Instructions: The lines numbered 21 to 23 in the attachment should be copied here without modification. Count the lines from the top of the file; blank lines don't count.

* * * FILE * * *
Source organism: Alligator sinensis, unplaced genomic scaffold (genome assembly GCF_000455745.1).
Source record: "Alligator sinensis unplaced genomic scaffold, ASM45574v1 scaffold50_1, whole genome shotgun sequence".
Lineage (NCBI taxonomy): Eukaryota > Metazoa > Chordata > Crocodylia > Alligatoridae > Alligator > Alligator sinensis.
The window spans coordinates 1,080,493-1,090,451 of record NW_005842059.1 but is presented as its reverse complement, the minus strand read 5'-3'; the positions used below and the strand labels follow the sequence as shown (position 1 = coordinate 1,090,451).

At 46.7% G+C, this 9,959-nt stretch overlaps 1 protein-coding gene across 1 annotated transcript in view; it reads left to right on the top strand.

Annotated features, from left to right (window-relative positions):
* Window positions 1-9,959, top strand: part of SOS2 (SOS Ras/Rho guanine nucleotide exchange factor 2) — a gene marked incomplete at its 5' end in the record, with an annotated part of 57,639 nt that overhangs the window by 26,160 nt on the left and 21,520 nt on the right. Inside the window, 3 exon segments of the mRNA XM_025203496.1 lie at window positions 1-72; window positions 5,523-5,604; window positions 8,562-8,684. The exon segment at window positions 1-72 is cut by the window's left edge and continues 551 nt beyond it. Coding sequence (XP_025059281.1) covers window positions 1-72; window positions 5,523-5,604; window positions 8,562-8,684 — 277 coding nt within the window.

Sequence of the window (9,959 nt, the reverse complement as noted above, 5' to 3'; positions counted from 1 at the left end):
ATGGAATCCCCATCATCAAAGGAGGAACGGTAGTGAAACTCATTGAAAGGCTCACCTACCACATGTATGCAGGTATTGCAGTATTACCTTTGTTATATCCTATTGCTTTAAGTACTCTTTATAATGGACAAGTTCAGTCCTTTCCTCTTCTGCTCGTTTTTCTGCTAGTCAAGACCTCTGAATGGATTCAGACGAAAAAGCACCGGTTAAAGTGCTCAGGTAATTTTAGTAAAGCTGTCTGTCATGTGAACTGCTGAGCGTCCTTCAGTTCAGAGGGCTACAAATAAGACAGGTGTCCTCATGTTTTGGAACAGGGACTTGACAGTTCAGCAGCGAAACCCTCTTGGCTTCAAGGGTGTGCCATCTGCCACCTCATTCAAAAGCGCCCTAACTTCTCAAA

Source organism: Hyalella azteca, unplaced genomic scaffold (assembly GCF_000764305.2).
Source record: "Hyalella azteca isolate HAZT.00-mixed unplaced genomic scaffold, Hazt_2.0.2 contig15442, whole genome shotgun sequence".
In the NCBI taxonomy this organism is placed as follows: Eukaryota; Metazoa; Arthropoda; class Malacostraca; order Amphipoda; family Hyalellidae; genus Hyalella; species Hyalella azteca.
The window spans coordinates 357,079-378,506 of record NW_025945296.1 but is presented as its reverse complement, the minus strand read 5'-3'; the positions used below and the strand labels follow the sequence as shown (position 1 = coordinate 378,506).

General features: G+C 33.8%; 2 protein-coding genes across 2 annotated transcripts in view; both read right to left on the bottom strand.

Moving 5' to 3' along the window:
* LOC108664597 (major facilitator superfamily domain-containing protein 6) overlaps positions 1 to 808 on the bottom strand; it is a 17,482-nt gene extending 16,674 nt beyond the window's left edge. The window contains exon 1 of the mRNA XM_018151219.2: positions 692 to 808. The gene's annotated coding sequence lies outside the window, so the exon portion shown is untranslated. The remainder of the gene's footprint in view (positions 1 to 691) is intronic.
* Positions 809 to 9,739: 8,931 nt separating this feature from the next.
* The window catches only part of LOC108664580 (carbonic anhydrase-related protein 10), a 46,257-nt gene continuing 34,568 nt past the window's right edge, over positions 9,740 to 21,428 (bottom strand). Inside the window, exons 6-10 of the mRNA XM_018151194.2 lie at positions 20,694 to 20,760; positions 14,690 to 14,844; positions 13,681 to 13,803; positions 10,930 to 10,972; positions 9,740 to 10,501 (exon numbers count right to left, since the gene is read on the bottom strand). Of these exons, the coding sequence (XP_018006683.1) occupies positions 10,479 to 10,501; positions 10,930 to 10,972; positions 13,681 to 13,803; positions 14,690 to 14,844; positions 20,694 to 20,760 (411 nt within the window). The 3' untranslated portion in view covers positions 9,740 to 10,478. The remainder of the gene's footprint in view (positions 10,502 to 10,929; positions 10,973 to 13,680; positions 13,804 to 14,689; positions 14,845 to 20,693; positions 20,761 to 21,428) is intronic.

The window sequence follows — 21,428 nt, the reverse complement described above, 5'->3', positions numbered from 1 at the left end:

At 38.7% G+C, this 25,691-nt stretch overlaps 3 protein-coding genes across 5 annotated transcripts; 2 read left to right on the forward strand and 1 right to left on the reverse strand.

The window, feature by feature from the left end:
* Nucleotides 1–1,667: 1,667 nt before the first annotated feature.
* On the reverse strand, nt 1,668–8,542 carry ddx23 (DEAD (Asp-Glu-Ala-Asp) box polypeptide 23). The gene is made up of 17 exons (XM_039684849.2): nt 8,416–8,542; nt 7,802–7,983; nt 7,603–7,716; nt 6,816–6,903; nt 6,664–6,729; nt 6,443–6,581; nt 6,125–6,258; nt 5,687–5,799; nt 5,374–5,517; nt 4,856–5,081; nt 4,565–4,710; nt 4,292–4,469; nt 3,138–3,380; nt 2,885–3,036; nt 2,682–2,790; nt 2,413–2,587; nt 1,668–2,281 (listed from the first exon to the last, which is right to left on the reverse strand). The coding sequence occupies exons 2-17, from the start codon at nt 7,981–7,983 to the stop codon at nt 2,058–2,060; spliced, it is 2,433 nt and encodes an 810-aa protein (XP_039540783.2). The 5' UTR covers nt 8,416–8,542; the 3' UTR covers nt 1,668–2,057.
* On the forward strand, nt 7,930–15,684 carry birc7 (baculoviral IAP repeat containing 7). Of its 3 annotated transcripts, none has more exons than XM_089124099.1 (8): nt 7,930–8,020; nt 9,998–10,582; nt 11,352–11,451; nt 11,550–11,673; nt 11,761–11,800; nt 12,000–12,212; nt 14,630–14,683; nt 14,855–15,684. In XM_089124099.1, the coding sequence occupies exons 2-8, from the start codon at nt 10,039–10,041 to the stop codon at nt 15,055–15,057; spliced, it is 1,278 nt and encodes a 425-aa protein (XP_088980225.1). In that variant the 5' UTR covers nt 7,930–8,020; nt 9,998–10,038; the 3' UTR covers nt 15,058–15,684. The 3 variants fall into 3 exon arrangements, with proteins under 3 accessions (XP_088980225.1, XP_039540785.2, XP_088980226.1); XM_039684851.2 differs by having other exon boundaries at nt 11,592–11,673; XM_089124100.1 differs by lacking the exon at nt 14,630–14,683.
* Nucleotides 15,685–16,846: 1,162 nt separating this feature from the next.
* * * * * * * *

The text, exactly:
The window, feature by feature from the left end:
* Nucleotides 1–1,667: 1,667 nt before the first annotated feature.
* On the reverse strand, nt 1,668–8,542 carry ddx23 (DEAD (Asp-Glu-Ala-Asp) box polypeptide 23). The gene is made up of 17 exons (XM_039684849.2): nt 8,416–8,542; nt 7,802–7,983; nt 7,603–7,716; nt 6,816–6,903; nt 6,664–6,729; nt 6,443–6,581; nt 6,125–6,258; nt 5,687–5,799; nt 5,374–5,517; nt 4,856–5,081; nt 4,565–4,710; nt 4,292–4,469; nt 3,138–3,380; nt 2,885–3,036; nt 2,682–2,790; nt 2,413–2,587; nt 1,668–2,281 (listed from the first exon to the last, which is right to left on the reverse strand). The coding sequence occupies exons 2-17, from the start codon at nt 7,981–7,983 to the stop codon at nt 2,058–2,060; spliced, it is 2,433 nt and encodes an 810-aa protein (XP_039540783.2). The 5' UTR covers nt 8,416–8,542; the 3' UTR covers nt 1,668–2,057.